NPR

Prince's Posthumous Year In Business Was Full Of Weirdos And Chaos

Prince Rogers Nelson was notoriously mercurial — which left his estate in chaos after he passed away unexpectedly one year ago today.
The entrance of the Paisley Park compound. Source: Mark Ralston

The problem was that Prince, a control freak, didn't leave a will. He didn't even have a cause of death — initial reports suggested an overdose of fentanyl, and recently unsealed affidavits and search warrants revealed painkillers were scattered throughout his Paisley Park home and studio. Dr. Michael Todd Schulenberg, who was treating Prince for hip pain, reportedly prescribed oxycodone intended for the artist to a close friend in the weeks prior to his death. After Prince died a year ago today, found in a Paisley Park elevator, his estate — including songs, videos, $25 million in real estate and 67 gold bars, among many other things — was said to be worth between $200 and $300 million.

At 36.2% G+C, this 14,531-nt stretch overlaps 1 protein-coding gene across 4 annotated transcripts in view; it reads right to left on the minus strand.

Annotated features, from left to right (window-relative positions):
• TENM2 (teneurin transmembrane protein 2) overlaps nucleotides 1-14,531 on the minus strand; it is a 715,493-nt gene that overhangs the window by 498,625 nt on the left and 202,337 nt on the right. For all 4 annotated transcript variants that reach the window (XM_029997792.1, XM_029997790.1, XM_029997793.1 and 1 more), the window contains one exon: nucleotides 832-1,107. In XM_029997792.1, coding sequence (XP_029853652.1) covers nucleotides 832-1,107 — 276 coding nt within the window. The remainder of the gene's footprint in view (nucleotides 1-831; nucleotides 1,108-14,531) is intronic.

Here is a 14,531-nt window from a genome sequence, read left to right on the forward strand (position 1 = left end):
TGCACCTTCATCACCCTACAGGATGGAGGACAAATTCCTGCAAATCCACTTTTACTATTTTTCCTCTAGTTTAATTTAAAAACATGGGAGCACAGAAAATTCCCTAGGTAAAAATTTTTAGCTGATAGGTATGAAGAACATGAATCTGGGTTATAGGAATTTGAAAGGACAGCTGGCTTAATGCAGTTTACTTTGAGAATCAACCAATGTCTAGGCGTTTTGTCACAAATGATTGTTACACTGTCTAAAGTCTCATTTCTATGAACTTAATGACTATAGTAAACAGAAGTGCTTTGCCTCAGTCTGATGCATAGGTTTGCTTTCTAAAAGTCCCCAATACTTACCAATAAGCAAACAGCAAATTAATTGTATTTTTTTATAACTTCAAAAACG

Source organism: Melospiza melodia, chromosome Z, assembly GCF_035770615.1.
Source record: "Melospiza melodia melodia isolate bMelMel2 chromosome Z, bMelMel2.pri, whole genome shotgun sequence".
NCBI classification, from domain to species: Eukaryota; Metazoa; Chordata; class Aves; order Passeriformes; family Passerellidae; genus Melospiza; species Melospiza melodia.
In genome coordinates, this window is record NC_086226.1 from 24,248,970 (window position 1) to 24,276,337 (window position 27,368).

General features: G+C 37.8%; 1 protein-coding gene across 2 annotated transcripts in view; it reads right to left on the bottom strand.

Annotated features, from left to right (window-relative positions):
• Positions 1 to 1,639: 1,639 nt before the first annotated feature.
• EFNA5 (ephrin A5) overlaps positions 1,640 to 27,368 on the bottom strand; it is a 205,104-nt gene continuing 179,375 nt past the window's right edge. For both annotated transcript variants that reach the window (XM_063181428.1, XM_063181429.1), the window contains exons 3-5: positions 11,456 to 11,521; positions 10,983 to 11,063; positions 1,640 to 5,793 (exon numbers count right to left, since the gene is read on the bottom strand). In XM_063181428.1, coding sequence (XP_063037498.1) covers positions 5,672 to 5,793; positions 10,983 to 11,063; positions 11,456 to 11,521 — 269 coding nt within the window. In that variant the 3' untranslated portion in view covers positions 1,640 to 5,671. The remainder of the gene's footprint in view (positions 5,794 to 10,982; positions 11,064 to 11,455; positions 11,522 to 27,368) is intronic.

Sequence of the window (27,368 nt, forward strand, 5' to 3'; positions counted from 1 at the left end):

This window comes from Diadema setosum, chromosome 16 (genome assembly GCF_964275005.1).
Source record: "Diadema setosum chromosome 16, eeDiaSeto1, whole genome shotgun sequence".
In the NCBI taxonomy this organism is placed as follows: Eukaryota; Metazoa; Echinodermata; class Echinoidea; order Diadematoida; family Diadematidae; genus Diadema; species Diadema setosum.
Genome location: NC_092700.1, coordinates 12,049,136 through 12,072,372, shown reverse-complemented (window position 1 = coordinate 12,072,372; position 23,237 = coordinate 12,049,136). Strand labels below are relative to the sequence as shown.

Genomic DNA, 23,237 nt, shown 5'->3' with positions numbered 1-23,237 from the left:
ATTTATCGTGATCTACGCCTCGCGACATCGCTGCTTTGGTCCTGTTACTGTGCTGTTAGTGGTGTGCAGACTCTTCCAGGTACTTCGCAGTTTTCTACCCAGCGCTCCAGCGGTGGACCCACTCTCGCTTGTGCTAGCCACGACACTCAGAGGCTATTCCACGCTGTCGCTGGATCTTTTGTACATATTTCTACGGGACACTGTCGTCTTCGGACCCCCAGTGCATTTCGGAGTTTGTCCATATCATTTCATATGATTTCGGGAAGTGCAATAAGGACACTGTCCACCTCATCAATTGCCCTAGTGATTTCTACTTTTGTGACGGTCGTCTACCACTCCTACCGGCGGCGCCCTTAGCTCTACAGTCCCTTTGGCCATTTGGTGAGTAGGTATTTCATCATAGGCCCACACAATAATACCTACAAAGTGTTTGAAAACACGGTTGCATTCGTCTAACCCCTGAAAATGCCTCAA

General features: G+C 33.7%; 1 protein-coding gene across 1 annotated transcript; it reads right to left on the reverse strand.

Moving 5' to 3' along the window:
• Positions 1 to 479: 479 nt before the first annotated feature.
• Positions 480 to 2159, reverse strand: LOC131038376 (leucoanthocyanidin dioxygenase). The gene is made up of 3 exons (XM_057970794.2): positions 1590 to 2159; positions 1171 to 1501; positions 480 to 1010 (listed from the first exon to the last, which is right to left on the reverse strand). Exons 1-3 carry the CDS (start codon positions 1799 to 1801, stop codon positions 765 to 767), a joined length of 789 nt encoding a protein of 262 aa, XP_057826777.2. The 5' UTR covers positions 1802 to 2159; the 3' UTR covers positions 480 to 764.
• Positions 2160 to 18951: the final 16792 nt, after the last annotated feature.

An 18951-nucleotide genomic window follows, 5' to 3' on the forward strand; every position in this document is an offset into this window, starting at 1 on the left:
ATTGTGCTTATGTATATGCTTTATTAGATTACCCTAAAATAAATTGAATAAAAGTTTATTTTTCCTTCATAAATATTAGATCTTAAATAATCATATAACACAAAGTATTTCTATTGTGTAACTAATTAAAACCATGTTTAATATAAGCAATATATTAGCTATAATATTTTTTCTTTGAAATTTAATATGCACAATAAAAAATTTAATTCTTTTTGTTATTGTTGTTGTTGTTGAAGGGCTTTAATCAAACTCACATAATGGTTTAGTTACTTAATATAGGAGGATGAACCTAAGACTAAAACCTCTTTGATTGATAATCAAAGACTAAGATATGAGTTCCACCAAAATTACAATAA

Because Prince had no children, was divorced and his closest relatives were his sister, Tyka Nelson, and five half-siblings, the estate was in shambles from the outset.

"The minute I looked at it, there was nothing appropriately in place," Charles Koppelman, a longtime record executive who spent much of 2016 as a music-business advisor to

You're reading a preview, sign up to read more.

More from NPR

NPR5 min readPolitics
'The Accident Of Color' Looks At The Failure Of Reconstruction
Daniel Brook has written a book that goes a long way toward injecting thoughtfulness into popular notions of the history of race and racism in America but doesn't delve far enough into class conflict.
NPR2 min readSociety
4 Wounded In Shooting At Toronto Raptors Victory Celebration
The shots set off a panicked stampede at a gathering to honor the NBA champs. None of the injuries was life threatening and police quickly apprehended three suspects.
NPR2 min readPolitics
Trump Threatens To Deport 'Millions,' As He Kicks Off Campaign For Reelection
The administration is seeking to ramp up deportation, focusing on those who have skipped court hearings.